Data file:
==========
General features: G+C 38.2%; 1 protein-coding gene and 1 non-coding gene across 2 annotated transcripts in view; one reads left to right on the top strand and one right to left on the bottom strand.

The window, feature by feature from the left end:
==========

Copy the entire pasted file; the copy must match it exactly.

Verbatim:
General features: G+C 38.2%; 1 protein-coding gene and 1 non-coding gene across 2 annotated transcripts in view; one reads left to right on the top strand and one right to left on the bottom strand.

The window, feature by feature from the left end: